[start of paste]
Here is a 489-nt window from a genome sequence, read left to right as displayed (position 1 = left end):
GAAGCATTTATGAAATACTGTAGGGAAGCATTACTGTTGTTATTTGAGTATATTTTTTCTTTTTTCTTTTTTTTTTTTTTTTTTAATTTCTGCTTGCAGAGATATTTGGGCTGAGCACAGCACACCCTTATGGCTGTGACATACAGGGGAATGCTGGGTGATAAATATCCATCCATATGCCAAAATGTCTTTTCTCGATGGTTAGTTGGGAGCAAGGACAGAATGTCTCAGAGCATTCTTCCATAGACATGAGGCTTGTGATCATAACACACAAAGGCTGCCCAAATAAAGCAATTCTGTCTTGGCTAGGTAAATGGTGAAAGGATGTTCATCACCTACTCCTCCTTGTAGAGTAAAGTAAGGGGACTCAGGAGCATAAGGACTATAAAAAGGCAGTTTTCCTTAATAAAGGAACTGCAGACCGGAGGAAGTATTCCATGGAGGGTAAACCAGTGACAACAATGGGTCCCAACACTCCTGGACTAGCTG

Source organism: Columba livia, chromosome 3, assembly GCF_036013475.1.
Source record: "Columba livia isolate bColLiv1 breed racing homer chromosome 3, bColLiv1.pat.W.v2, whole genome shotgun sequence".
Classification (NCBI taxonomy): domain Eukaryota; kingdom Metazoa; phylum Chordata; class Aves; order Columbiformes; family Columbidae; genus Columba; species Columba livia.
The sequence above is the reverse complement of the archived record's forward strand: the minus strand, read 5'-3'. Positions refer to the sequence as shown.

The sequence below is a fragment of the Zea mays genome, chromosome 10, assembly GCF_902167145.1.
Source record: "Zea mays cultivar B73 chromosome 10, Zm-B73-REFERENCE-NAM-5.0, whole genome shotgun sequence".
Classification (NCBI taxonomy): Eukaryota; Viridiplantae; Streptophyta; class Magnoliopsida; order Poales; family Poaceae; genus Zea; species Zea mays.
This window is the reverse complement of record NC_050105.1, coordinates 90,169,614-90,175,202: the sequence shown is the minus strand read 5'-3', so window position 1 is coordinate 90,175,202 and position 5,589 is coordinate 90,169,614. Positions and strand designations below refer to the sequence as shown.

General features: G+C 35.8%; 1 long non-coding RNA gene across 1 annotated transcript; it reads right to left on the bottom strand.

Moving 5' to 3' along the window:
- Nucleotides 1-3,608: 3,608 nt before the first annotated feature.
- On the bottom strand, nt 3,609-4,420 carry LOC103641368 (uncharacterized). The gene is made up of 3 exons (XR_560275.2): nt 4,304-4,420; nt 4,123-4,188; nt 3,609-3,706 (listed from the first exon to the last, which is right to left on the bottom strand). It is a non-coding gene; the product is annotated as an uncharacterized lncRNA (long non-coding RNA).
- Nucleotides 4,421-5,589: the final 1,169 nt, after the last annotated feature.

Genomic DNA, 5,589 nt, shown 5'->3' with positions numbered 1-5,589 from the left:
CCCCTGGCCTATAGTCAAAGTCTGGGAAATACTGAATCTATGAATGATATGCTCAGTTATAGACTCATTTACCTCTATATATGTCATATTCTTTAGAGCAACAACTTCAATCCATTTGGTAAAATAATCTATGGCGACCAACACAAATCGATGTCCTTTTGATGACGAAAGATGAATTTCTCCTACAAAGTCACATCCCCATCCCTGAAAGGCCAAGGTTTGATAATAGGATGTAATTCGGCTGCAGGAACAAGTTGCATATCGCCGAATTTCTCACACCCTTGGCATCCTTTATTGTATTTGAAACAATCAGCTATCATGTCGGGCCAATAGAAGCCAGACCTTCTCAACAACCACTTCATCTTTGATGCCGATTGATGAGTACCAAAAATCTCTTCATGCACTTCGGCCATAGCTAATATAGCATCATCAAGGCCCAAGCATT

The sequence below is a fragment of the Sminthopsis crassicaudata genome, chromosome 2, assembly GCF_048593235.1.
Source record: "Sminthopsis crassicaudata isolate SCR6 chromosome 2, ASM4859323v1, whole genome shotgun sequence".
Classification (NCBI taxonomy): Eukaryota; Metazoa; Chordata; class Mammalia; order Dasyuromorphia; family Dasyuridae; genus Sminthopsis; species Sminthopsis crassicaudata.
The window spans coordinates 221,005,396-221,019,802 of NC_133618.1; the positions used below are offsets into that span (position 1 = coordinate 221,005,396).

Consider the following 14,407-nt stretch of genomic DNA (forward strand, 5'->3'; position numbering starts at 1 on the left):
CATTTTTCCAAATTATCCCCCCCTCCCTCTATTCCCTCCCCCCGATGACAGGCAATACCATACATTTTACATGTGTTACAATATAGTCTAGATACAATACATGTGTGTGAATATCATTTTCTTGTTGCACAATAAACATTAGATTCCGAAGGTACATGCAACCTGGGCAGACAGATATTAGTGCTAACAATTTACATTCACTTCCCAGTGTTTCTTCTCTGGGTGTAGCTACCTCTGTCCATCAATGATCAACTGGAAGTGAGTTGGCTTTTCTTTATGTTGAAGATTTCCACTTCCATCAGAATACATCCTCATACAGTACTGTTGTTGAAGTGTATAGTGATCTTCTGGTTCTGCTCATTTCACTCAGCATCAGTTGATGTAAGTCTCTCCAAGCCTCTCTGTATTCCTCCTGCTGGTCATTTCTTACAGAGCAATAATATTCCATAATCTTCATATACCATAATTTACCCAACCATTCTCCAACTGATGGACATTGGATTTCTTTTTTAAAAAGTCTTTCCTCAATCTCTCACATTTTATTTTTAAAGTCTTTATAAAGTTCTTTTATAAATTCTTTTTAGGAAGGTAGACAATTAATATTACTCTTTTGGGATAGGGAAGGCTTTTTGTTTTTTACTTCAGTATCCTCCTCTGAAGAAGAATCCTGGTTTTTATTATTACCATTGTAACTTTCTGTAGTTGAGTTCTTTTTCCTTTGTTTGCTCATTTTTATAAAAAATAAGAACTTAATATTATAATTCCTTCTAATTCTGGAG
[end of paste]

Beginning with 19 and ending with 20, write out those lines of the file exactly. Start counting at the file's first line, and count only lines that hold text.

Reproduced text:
Source record: "Sminthopsis crassicaudata isolate SCR6 chromosome 2, ASM4859323v1, whole genome shotgun sequence".
Classification (NCBI taxonomy): Eukaryota; Metazoa; Chordata; class Mammalia; order Dasyuromorphia; family Dasyuridae; genus Sminthopsis; species Sminthopsis crassicaudata.